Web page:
Meanwhile, the lucky bastards in Montana have been bird hunting since the first of September. Yeah, I think I could live there, long winters be damned.  How hard could it be, right?

Tuesday, October 9, 2012

What Would You Do With A $3.7 Million Advance?

Book publishing isn't dead. As long as guys like Steve Bodio and Tom McIntyre (via Bodio) can continue to get their work published, there's hope.

Or maybe there's not, at least for some publishers.

From Salon

I like Lena Dunham. But her $3.7 million book deal with Random House, after a bidding war involving all of the major publishers, is emblematic of what is wrong with corporate publishing today. My first publishing job, in 1987, was at Random House. Bennett Cerf’s publishing company, the home of Faulkner, Capote and Dr. Seuss, is now only one of a handful of “major” publishers, by which I mean publishers who are corporate, bottom-line-driven, freighted with massive overhead and generally reactionary. The Dunham deal smacks of a search for the “Barton Fink” touch, as in get me the next “Bossypants” — stat. I realize that Dunham is an easy target — only 26, from an artsy New York family, the creator, star and director of her own HBO show. And there is an element of sexism in the backlash — a young, strong, independent female scores a big deal — but I have no problem with her agent, Kim Witherspoon, shaking down the dinosaurs on her client’s behalf. What the market will bear. I imagine Dunham’s book will kick ass, yet it will also get its critical ass handed to itself because of the advance. If Random House is already hucking it as the next Tina Fey meets Nora Ephron meets David Sedaris (no pressure, Lena), then the critics will be expecting Fey meets Ephron meets Sedaris.

Needless to say, I don't (or at least didn't, prior to reading about her book deal) know who the hell Lena Dunham is. I love both Tina Fey and David Sedaris, so I guess Lena Dunham is some new wunderkind in that mold, only younger?

I don't watch her HBO show (mainly because I don't have HBO). I'm assuming it's about a group of smart, funny, good-looking, fashionable, affluent, artsy, slightly cynical, slightly neurotic (but in an endearing Woody Allen kind of way) New York-based twentysomethings trying to figure out their crazy, complicated lives while having more fun and engaging in more great sex than you or I ever will.

Because, you know, we've just never had a show like that before. I'm sure this one's different. It's probably one of those "voice of a generation" shows that come along only about, say, a thousand or so times every generation...

At any rate, sour grapes aside, the rest of the Salon story is interesting, and goes on to postulate what some publishers could have done with that $3.7 million if they had had it to spread around and perhaps roll the literary dice with some unknown authors. Which I'm assuming is what publishers actually used to do.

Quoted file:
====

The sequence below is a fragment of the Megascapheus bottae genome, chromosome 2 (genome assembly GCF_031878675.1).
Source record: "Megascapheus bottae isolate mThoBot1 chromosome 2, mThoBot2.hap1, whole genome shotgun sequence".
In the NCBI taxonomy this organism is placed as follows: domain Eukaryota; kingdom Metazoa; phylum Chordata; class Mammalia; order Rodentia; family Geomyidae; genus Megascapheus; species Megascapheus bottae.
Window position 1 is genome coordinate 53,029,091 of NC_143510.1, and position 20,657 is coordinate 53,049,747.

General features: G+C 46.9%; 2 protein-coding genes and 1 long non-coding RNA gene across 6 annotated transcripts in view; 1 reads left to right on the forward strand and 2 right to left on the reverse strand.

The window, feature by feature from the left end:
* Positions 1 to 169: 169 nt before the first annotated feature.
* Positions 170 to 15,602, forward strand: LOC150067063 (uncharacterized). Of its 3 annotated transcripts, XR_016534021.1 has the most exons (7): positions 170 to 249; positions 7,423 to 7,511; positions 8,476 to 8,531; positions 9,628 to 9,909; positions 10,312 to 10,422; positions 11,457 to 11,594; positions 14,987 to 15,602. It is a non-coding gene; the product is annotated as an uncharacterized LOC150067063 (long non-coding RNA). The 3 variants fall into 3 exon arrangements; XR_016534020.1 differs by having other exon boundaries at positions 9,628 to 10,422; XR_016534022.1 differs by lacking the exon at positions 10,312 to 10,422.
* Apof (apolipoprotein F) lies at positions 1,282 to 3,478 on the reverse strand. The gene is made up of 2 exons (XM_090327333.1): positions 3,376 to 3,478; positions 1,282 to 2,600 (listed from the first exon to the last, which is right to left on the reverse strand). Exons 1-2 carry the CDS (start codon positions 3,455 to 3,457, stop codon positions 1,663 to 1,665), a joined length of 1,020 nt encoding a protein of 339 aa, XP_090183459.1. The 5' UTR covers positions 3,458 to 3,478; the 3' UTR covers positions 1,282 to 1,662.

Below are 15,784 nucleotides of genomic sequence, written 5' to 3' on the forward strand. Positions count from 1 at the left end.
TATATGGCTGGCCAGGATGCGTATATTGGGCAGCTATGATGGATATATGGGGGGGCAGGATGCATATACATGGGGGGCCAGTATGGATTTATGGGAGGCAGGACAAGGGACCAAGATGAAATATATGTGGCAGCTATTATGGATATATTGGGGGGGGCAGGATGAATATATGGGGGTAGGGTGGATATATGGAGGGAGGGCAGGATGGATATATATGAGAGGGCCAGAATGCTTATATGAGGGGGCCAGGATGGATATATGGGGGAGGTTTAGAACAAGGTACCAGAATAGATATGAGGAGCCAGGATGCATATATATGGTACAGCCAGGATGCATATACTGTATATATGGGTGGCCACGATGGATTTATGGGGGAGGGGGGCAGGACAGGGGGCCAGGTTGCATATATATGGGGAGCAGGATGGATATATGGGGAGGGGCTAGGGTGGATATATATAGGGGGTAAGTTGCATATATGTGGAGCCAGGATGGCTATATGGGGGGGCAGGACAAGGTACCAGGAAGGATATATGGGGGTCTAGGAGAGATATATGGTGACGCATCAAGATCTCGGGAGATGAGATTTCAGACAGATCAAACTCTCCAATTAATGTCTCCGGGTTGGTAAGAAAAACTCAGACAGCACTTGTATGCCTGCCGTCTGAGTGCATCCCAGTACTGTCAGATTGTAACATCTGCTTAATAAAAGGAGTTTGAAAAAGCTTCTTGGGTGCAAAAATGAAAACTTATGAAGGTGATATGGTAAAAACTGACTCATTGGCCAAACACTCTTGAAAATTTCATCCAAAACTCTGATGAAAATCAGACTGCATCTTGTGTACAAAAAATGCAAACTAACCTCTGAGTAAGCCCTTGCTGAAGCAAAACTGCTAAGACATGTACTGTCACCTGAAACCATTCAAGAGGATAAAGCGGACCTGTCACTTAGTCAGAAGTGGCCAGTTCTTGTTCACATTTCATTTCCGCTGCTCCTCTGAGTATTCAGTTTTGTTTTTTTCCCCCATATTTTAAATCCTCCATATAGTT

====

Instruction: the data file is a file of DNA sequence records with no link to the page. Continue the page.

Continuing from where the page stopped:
The more I read about deals like this, the more I come to believe (and the article points this out) that small publishing companies and presses are the future, and that the Random Houses of the world are like huge, buoyant turds slowly circling the low-flow toilet. It's gonna take a few revolutions around the bowl, but they're assuredly headed for the septic tank.

But it's their money, and if they want to gamble it on such things, more power to 'em. As for me, I will buy Steve's new book and I will buy Tom McIntyre's new book. But I won't be buying Lena Dunham's new book. Mainly because it's going to be an advice book for young women, and I'm a fat, unhip, 41-year-old man. And, well, that would just be kinda creepy, don't you think?

Tuesday, October 2, 2012

And Miles To Go Before I...Blog?

 It seems I've gone a few more miles off the publishing schedule than I had originally anticipated. Blame those damn lovely, dark and deep woods of the mind. That happens sometimes at the nexus of creativity (or lack thereof), motivation (or lack thereof), laziness (no lack thereof), despair (a bit of), and yes, discontent (again, no lack thereof).

 For whatever reason(s), I just have not been able to muster the interest to write for pleasure or whimsy these past few months. It's a cyclical thing that I suspect afflicts many writers who must juggle (and differentiate between) work writing and pleasure writing. Sometimes the former affects the latter to the latter's (and ultimately the former's) detriment. If that makes sense.

As a friend of mine recently put it, "For the past six months or so it feels like I've been at about 80 percent." When you're already working on the margins, creatively speaking, that missing 20 percent makes a difference. What's to blame? Who knows, so I'll blame sunspot activity and too much aspartame. From now on it's nothing but sunscreen and Throwback Pepsi for this kid.

Hopefully I'll start finding a muse, and if that bitch doesn't show maybe I can find some inspiration and creative solace in the fact that summer's gone, fall's here and I've already had some great hunts both close to home and far, far from it. And if I can't find something to mine from that, I might as well go work in public relations...(I kid, I kid, all my PR/marketing friends...)